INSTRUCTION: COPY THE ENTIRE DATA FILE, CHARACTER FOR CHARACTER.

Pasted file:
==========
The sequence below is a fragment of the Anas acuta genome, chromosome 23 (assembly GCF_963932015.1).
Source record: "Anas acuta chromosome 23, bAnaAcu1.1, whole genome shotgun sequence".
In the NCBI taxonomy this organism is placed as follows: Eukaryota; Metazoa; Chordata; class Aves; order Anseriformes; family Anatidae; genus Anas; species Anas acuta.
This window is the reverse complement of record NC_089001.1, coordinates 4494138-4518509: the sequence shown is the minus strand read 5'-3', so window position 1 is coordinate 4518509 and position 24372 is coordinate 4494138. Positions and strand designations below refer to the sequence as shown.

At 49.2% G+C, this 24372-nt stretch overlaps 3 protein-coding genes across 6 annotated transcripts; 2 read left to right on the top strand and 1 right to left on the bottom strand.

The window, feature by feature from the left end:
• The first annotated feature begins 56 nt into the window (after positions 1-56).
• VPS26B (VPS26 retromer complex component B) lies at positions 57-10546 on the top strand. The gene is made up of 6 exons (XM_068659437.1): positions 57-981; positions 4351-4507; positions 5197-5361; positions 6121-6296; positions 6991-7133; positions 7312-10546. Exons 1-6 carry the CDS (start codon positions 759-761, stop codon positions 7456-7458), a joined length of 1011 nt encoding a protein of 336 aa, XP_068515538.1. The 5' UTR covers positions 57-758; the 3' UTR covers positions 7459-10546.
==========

The sequence below is a fragment of the Anas acuta genome, chromosome 23 (assembly GCF_963932015.1).
Source record: "Anas acuta chromosome 23, bAnaAcu1.1, whole genome shotgun sequence".
In the NCBI taxonomy this organism is placed as follows: Eukaryota; Metazoa; Chordata; class Aves; order Anseriformes; family Anatidae; genus Anas; species Anas acuta.
This window is the reverse complement of record NC_089001.1, coordinates 4494138-4518509: the sequence shown is the minus strand read 5'-3', so window position 1 is coordinate 4518509 and position 24372 is coordinate 4494138. Positions and strand designations below refer to the sequence as shown.

At 49.2% G+C, this 24372-nt stretch overlaps 3 protein-coding genes across 6 annotated transcripts; 2 read left to right on the top strand and 1 right to left on the bottom strand.

The window, feature by feature from the left end:
• The first annotated feature begins 56 nt into the window (after positions 1-56).
• VPS26B (VPS26 retromer complex component B) lies at positions 57-10546 on the top strand. The gene is made up of 6 exons (XM_068659437.1): positions 57-981; positions 4351-4507; positions 5197-5361; positions 6121-6296; positions 6991-7133; positions 7312-10546. Exons 1-6 carry the CDS (start codon positions 759-761, stop codon positions 7456-7458), a joined length of 1011 nt encoding a protein of 336 aa, XP_068515538.1. The 5' UTR covers positions 57-758; the 3' UTR covers positions 7459-10546.